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'Bro science' conversations threaten industry'Bro science' conversations threaten industry

Bodybuilders and others share dangerous ideas online with the implicit support of sports nutrition advertisers.

Dan Fost

March 22, 2017

8 Min Read
'Bro science' conversations threaten industry

A little bit of steroids can contaminate a whole lot of legitimate supplements. And by the same token, a few reckless online conversations about mixing supplements and steroids can taint an entire industry aiming to promote responsible sports nutrition.

Those companies and the trade groups they belong to work hard to crack down on any inappropriate use of supplements, or worse, and to keep themselves free of any potential association. But as anyone who’s spent time on Twitter knows, social media and the Internet are a wilderness of unregulated speech that is highly resistant to the efforts to police it.

“That side of the business, which has always existed at the fringe of sport nutrition—not that it’s small, it’s a pretty sizable but hidden area—has always been a thorn in the side of the industry,” says Marc Stover, vice president of marketing and innovations for Twinlab, which makes vitamins, minerals and supplements.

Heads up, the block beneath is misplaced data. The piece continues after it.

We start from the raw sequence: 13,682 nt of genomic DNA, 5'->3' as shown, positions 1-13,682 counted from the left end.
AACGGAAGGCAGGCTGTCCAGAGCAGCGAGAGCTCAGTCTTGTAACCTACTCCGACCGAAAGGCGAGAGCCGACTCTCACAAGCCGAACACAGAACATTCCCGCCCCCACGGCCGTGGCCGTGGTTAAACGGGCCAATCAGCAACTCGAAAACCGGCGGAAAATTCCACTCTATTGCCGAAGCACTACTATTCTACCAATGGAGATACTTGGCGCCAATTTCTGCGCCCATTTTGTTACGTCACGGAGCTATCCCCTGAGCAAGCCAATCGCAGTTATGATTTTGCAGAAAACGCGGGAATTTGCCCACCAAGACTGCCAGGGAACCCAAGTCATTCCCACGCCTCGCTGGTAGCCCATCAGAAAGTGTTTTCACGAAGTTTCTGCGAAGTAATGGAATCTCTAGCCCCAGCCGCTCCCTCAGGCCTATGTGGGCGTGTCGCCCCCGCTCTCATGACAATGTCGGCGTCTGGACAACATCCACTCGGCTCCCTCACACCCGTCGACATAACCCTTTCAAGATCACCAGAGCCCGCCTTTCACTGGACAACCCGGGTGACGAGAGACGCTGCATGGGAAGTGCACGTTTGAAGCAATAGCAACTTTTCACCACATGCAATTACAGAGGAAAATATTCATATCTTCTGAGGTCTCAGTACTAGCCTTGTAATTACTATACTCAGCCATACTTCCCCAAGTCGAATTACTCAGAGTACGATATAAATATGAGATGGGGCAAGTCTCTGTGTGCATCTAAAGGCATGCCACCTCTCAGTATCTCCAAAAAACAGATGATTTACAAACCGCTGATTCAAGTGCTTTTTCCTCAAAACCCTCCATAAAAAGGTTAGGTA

The dangers lurk in many different places. It doesn’t take long on a Google search to find different “stacks” (multiple supplements, sometime combined with steroids to take) and “cycles” (the duration of time to take that stack). Many of these can be dangerous and even illegal, and should only be taken with a prescription or a doctor’s supervision.

Reputable companies steer clear of those products, but do they steer clear of the conversations? It can be tricky. Twinlab works to keep its products free of questionable ingredients, and it uses certifications from trusted third-parties like NSF International—that’s the easy part, the things the company can control. But the Internet  is impossible for one company to control, Stover says.

“If we see something that’s wrong from a social media perspective, we try to be proactive and correct it,” he says. Twinlab also tries to keep its advertising dollars from propping up sites that host such conversations, but it’s not always easy.

“Some brands buy a bundle of ads based on a number of impressions, and they might not always know where those ads show up,” Stover says. “I could see a good reputable brand having that happen to them if they’re not careful.”